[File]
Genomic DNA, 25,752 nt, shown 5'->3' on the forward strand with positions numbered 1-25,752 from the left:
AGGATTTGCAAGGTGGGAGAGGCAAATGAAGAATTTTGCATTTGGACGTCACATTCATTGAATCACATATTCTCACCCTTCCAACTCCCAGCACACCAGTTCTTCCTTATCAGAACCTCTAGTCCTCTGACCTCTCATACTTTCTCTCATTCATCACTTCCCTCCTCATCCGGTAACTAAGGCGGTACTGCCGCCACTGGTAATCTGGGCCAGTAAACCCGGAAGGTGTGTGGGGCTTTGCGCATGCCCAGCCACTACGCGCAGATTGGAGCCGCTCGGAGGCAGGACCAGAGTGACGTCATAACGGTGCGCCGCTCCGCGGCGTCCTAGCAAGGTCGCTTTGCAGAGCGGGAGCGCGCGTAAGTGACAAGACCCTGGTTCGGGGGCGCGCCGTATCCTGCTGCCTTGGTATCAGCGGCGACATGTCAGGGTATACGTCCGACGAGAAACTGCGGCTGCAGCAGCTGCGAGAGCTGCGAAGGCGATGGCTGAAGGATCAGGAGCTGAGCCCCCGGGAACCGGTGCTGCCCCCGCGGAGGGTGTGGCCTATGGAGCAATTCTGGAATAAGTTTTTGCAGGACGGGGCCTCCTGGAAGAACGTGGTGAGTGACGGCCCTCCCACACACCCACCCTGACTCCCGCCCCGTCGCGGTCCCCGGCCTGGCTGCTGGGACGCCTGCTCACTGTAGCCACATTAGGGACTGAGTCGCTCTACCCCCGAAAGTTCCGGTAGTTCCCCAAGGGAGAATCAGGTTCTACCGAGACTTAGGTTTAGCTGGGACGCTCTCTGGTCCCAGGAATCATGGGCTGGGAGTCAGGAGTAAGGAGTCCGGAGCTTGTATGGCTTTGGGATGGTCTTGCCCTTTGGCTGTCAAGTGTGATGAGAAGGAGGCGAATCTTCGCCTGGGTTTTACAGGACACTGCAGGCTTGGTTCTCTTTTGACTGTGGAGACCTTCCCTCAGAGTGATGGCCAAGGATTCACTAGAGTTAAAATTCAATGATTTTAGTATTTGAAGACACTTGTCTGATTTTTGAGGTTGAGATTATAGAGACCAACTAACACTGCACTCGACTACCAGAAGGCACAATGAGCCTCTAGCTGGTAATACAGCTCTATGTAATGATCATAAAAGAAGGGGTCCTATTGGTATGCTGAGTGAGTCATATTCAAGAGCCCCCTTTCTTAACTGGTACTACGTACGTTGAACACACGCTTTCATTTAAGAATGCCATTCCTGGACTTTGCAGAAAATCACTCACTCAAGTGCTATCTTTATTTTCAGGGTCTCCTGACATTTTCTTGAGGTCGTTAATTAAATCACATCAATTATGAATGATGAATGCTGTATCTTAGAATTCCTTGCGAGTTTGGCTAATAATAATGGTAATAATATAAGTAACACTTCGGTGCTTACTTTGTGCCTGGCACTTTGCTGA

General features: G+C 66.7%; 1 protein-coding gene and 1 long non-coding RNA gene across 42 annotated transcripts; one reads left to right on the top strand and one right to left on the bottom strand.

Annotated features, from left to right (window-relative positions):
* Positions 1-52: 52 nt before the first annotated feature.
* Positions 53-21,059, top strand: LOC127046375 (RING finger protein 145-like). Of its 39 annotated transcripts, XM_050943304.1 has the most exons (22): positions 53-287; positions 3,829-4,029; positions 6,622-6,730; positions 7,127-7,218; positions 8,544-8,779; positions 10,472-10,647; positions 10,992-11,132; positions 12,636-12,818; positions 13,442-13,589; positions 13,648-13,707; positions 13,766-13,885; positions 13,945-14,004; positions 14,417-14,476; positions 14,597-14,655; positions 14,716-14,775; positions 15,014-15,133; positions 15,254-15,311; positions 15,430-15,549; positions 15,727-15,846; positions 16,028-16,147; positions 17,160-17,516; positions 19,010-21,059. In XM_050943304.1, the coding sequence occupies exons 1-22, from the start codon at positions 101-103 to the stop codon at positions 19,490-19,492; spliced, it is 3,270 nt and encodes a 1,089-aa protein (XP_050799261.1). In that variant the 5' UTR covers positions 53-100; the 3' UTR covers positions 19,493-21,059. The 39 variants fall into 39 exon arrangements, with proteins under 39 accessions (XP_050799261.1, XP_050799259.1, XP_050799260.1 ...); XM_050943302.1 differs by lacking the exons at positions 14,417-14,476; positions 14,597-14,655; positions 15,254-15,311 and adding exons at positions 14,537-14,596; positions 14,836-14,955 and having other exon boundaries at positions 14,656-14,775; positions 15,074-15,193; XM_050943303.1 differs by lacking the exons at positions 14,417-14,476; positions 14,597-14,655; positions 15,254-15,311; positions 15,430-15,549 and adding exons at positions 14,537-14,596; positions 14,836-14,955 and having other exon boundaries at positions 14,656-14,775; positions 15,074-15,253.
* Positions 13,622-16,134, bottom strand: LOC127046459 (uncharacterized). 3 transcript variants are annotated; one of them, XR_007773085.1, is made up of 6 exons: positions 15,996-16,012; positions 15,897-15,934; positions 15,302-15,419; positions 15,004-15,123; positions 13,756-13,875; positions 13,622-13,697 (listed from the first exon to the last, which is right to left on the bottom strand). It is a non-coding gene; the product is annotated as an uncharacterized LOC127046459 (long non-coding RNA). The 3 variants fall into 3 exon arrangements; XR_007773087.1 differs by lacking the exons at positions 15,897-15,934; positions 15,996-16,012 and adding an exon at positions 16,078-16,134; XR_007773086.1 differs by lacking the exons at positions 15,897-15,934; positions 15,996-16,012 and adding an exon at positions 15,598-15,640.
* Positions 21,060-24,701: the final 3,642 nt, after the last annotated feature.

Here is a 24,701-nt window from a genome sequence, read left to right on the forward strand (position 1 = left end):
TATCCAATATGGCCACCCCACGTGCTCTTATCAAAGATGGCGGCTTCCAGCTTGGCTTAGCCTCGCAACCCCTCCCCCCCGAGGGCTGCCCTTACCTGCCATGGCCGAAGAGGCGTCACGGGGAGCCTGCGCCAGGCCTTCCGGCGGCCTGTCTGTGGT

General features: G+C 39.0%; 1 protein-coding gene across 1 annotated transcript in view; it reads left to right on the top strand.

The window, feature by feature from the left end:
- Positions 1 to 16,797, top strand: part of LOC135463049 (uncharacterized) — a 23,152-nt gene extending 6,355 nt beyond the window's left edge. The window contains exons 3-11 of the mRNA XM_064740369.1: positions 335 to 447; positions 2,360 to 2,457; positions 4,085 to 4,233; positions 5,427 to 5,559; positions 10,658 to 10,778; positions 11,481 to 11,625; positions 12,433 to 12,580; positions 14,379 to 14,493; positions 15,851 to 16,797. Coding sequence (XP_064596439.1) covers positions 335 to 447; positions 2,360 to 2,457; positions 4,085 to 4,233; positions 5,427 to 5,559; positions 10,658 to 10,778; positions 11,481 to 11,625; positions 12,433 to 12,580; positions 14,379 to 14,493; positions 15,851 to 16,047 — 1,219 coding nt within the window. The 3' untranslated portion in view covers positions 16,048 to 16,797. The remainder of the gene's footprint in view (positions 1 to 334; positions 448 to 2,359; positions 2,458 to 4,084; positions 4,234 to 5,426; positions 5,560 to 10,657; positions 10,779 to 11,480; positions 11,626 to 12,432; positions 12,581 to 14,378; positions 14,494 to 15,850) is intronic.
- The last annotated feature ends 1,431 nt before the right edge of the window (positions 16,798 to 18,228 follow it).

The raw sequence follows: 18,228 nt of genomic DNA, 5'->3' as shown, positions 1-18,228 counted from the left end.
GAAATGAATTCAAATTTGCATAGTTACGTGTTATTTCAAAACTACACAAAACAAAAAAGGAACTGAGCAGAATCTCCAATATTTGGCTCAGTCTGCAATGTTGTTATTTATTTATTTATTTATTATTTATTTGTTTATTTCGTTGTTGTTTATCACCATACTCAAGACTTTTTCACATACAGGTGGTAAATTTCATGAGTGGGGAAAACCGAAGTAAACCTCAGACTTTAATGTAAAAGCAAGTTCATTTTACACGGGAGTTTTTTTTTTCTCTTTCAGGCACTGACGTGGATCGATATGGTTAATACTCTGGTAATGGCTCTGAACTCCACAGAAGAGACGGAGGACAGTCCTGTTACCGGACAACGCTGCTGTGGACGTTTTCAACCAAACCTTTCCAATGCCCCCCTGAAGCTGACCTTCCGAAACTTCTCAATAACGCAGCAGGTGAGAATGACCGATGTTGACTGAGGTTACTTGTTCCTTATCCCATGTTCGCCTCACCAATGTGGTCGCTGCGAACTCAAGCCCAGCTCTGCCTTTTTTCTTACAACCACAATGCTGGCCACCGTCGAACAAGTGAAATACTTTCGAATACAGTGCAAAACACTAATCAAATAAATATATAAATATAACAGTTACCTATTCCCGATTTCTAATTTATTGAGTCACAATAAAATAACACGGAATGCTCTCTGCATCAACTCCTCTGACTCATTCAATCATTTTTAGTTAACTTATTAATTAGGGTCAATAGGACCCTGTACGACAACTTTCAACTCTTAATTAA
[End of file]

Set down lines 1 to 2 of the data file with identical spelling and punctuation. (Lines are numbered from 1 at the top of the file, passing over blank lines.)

Genomic DNA, 25,752 nt, shown 5'->3' on the forward strand with positions numbered 1-25,752 from the left:
AGGATTTGCAAGGTGGGAGAGGCAAATGAAGAATTTTGCATTTGGACGTCACATTCATTGAATCACATATTCTCACCCTTCCAACTCCCAGCACACCAGTTCTTCCTTATCAGAACCTCTAGTCCTCTGACCTCTCATACTTTCTCTCATTCATCACTTCCCTCCTCATCCGGTAACTAAGGCGGTACTGCCGCCACTGGTAATCTGGGCCAGTAAACCCGGAAGGTGTGTGGGGCTTTGCGCATGCCCAGCCACTACGCGCAGATTGGAGCCGCTCGGAGGCAGGACCAGAGTGACGTCATAACGGTGCGCCGCTCCGCGGCGTCCTAGCAAGGTCGCTTTGCAGAGCGGGAGCGCGCGTAAGTGACAAGACCCTGGTTCGGGGGCGCGCCGTATCCTGCTGCCTTGGTATCAGCGGCGACATGTCAGGGTATACGTCCGACGAGAAACTGCGGCTGCAGCAGCTGCGAGAGCTGCGAAGGCGATGGCTGAAGGATCAGGAGCTGAGCCCCCGGGAACCGGTGCTGCCCCCGCGGAGGGTGTGGCCTATGGAGCAATTCTGGAATAAGTTTTTGCAGGACGGGGCCTCCTGGAAGAACGTGGTGAGTGACGGCCCTCCCACACACCCACCCTGACTCCCGCCCCGTCGCGGTCCCCGGCCTGGCTGCTGGGACGCCTGCTCACTGTAGCCACATTAGGGACTGAGTCGCTCTACCCCCGAAAGTTCCGGTAGTTCCCCAAGGGAGAATCAGGTTCTACCGAGACTTAGGTTTAGCTGGGACGCTCTCTGGTCCCAGGAATCATGGGCTGGGAGTCAGGAGTAAGGAGTCCGGAGCTTGTATGGCTTTGGGATGGTCTTGCCCTTTGGCTGTCAAGTGTGATGAGAAGGAGGCGAATCTTCGCCTGGGTTTTACAGGACACTGCAGGCTTGGTTCTCTTTTGACTGTGGAGACCTTCCCTCAGAGTGATGGCCAAGGATTCACTAGAGTTAAAATTCAATGATTTTAGTATTTGAAGACACTTGTCTGATTTTTGAGGTTGAGATTATAGAGACCAACTAACACTGCACTCGACTACCAGAAGGCACAATGAGCCTCTAGCTGGTAATACAGCTCTATGTAATGATCATAAAAGAAGGGGTCCTATTGGTATGCTGAGTGAGTCATATTCAAGAGCCCCCTTTCTTAACTGGTACTACGTACGTTGAACACACGCTTTCATTTAAGAATGCCATTCCTGGACTTTGCAGAAAATCACTCACTCAAGTGCTATCTTTATTTTCAGGGTCTCCTGACATTTTCTTGAGGTCGTTAATTAAATCACATCAATTATGAATGATGAATGCTGTATCTTAGAATTCCTTGCGAGTTTGGCTAATAATAATGGTAATAATATAAGTAACACTTCGGTGCTTACTTTGTGCCTGGCACTTTGCTGA